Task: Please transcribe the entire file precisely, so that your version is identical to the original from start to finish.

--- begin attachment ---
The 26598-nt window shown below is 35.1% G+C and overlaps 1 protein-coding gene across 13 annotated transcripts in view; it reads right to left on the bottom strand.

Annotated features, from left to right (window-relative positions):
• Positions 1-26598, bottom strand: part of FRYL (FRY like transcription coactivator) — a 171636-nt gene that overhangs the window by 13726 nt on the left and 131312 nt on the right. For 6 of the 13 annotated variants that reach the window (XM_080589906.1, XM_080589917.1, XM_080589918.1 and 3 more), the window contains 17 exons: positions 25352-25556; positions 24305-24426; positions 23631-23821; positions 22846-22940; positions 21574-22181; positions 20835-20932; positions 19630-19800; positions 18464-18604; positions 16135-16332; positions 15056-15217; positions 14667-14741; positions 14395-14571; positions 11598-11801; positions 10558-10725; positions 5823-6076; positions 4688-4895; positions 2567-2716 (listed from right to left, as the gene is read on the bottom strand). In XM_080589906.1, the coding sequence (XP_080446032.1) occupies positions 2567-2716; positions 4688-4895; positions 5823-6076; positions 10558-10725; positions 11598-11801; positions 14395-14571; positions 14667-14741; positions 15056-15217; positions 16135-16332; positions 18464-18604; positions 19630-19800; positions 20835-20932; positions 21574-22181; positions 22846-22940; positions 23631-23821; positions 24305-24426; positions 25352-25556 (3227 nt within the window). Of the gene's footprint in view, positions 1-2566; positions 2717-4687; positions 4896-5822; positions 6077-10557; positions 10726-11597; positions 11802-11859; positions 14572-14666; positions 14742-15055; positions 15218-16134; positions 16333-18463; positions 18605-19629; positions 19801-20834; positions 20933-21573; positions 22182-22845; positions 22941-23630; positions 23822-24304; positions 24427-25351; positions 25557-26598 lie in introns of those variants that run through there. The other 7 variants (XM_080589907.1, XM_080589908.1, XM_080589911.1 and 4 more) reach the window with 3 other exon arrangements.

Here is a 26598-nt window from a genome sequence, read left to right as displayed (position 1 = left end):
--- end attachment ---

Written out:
The 26598-nt window shown below is 35.1% G+C and overlaps 1 protein-coding gene across 13 annotated transcripts in view; it reads right to left on the bottom strand.

Annotated features, from left to right (window-relative positions):
• Positions 1-26598, bottom strand: part of FRYL (FRY like transcription coactivator) — a 171636-nt gene that overhangs the window by 13726 nt on the left and 131312 nt on the right. For 6 of the 13 annotated variants that reach the window (XM_080589906.1, XM_080589917.1, XM_080589918.1 and 3 more), the window contains 17 exons: positions 25352-25556; positions 24305-24426; positions 23631-23821; positions 22846-22940; positions 21574-22181; positions 20835-20932; positions 19630-19800; positions 18464-18604; positions 16135-16332; positions 15056-15217; positions 14667-14741; positions 14395-14571; positions 11598-11801; positions 10558-10725; positions 5823-6076; positions 4688-4895; positions 2567-2716 (listed from right to left, as the gene is read on the bottom strand). In XM_080589906.1, the coding sequence (XP_080446032.1) occupies positions 2567-2716; positions 4688-4895; positions 5823-6076; positions 10558-10725; positions 11598-11801; positions 14395-14571; positions 14667-14741; positions 15056-15217; positions 16135-16332; positions 18464-18604; positions 19630-19800; positions 20835-20932; positions 21574-22181; positions 22846-22940; positions 23631-23821; positions 24305-24426; positions 25352-25556 (3227 nt within the window). Of the gene's footprint in view, positions 1-2566; positions 2717-4687; positions 4896-5822; positions 6077-10557; positions 10726-11597; positions 11802-11859; positions 14572-14666; positions 14742-15055; positions 15218-16134; positions 16333-18463; positions 18605-19629; positions 19801-20834; positions 20933-21573; positions 22182-22845; positions 22941-23630; positions 23822-24304; positions 24427-25351; positions 25557-26598 lie in introns of those variants that run through there. The other 7 variants (XM_080589907.1, XM_080589908.1, XM_080589911.1 and 4 more) reach the window with 3 other exon arrangements.

Here is a 26598-nt window from a genome sequence, read left to right as displayed (position 1 = left end):